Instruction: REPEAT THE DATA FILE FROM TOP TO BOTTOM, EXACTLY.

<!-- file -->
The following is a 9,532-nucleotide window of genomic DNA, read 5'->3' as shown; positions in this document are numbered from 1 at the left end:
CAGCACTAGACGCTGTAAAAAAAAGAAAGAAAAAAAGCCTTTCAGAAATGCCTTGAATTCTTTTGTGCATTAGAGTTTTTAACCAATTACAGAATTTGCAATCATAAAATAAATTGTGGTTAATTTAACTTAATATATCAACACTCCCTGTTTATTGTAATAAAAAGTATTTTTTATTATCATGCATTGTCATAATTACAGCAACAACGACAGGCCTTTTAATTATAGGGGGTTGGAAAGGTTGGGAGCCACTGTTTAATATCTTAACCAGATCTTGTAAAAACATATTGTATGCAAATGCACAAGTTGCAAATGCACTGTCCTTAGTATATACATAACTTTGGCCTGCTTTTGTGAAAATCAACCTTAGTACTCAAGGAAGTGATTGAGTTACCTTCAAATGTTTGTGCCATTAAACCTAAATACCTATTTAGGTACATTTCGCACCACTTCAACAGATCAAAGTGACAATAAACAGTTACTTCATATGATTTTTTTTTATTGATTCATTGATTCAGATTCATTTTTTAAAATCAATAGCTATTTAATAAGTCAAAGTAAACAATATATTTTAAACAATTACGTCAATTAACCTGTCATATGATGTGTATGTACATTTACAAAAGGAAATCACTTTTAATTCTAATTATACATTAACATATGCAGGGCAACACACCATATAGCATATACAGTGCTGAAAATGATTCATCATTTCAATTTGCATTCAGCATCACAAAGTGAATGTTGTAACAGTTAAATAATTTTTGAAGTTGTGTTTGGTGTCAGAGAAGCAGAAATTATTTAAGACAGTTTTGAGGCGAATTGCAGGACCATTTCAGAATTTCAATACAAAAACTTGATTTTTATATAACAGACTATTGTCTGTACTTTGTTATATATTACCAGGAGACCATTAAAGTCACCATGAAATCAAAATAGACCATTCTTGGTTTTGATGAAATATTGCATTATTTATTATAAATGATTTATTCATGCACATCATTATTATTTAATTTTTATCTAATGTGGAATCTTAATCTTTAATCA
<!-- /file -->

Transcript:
The following is a 9,532-nucleotide window of genomic DNA, read 5'->3' as shown; positions in this document are numbered from 1 at the left end:
CAGCACTAGACGCTGTAAAAAAAAGAAAGAAAAAAAGCCTTTCAGAAATGCCTTGAATTCTTTTGTGCATTAGAGTTTTTAACCAATTACAGAATTTGCAATCATAAAATAAATTGTGGTTAATTTAACTTAATATATCAACACTCCCTGTTTATTGTAATAAAAAGTATTTTTTATTATCATGCATTGTCATAATTACAGCAACAACGACAGGCCTTTTAATTATAGGGGGTTGGAAAGGTTGGGAGCCACTGTTTAATATCTTAACCAGATCTTGTAAAAACATATTGTATGCAAATGCACAAGTTGCAAATGCACTGTCCTTAGTATATACATAACTTTGGCCTGCTTTTGTGAAAATCAACCTTAGTACTCAAGGAAGTGATTGAGTTACCTTCAAATGTTTGTGCCATTAAACCTAAATACCTATTTAGGTACATTTCGCACCACTTCAACAGATCAAAGTGACAATAAACAGTTACTTCATATGATTTTTTTTTATTGATTCATTGATTCAGATTCATTTTTTAAAATCAATAGCTATTTAATAAGTCAAAGTAAACAATATATTTTAAACAATTACGTCAATTAACCTGTCATATGATGTGTATGTACATTTACAAAAGGAAATCACTTTTAATTCTAATTATACATTAACATATGCAGGGCAACACACCATATAGCATATACAGTGCTGAAAATGATTCATCATTTCAATTTGCATTCAGCATCACAAAGTGAATGTTGTAACAGTTAAATAATTTTTGAAGTTGTGTTTGGTGTCAGAGAAGCAGAAATTATTTAAGACAGTTTTGAGGCGAATTGCAGGACCATTTCAGAATTTCAATACAAAAACTTGATTTTTATATAACAGACTATTGTCTGTACTTTGTTATATATTACCAGGAGACCATTAAAGTCACCATGAAATCAAAATAGACCATTCTTGGTTTTGATGAAATATTGCATTATTTATTATAAATGATTTATTCATGCACATCATTATTATTTAATTTTTATCTAATGTGGAATCTTAATCTTTAATCA